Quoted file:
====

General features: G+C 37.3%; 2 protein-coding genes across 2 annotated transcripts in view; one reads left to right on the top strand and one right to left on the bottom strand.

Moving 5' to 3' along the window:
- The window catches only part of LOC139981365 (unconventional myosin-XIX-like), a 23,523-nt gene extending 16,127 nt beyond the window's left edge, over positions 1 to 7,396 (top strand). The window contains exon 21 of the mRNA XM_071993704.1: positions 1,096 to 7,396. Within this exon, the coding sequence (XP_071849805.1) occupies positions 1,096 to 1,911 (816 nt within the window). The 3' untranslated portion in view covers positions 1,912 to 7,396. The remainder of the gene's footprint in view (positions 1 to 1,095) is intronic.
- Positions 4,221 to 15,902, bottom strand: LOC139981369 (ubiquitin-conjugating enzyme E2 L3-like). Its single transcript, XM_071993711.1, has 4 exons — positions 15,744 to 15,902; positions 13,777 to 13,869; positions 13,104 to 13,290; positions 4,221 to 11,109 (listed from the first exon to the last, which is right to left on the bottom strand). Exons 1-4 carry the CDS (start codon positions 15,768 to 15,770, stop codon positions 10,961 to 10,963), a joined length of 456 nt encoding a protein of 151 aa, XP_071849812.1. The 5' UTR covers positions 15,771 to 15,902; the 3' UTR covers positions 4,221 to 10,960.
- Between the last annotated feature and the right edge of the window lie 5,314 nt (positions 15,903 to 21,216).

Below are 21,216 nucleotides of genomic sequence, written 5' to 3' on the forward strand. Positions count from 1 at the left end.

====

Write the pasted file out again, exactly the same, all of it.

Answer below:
General features: G+C 37.3%; 2 protein-coding genes across 2 annotated transcripts in view; one reads left to right on the top strand and one right to left on the bottom strand.

Moving 5' to 3' along the window:
- The window catches only part of LOC139981365 (unconventional myosin-XIX-like), a 23,523-nt gene extending 16,127 nt beyond the window's left edge, over positions 1 to 7,396 (top strand). The window contains exon 21 of the mRNA XM_071993704.1: positions 1,096 to 7,396. Within this exon, the coding sequence (XP_071849805.1) occupies positions 1,096 to 1,911 (816 nt within the window). The 3' untranslated portion in view covers positions 1,912 to 7,396. The remainder of the gene's footprint in view (positions 1 to 1,095) is intronic.
- Positions 4,221 to 15,902, bottom strand: LOC139981369 (ubiquitin-conjugating enzyme E2 L3-like). Its single transcript, XM_071993711.1, has 4 exons — positions 15,744 to 15,902; positions 13,777 to 13,869; positions 13,104 to 13,290; positions 4,221 to 11,109 (listed from the first exon to the last, which is right to left on the bottom strand). Exons 1-4 carry the CDS (start codon positions 15,768 to 15,770, stop codon positions 10,961 to 10,963), a joined length of 456 nt encoding a protein of 151 aa, XP_071849812.1. The 5' UTR covers positions 15,771 to 15,902; the 3' UTR covers positions 4,221 to 10,960.
- Between the last annotated feature and the right edge of the window lie 5,314 nt (positions 15,903 to 21,216).

Below are 21,216 nucleotides of genomic sequence, written 5' to 3' on the forward strand. Positions count from 1 at the left end.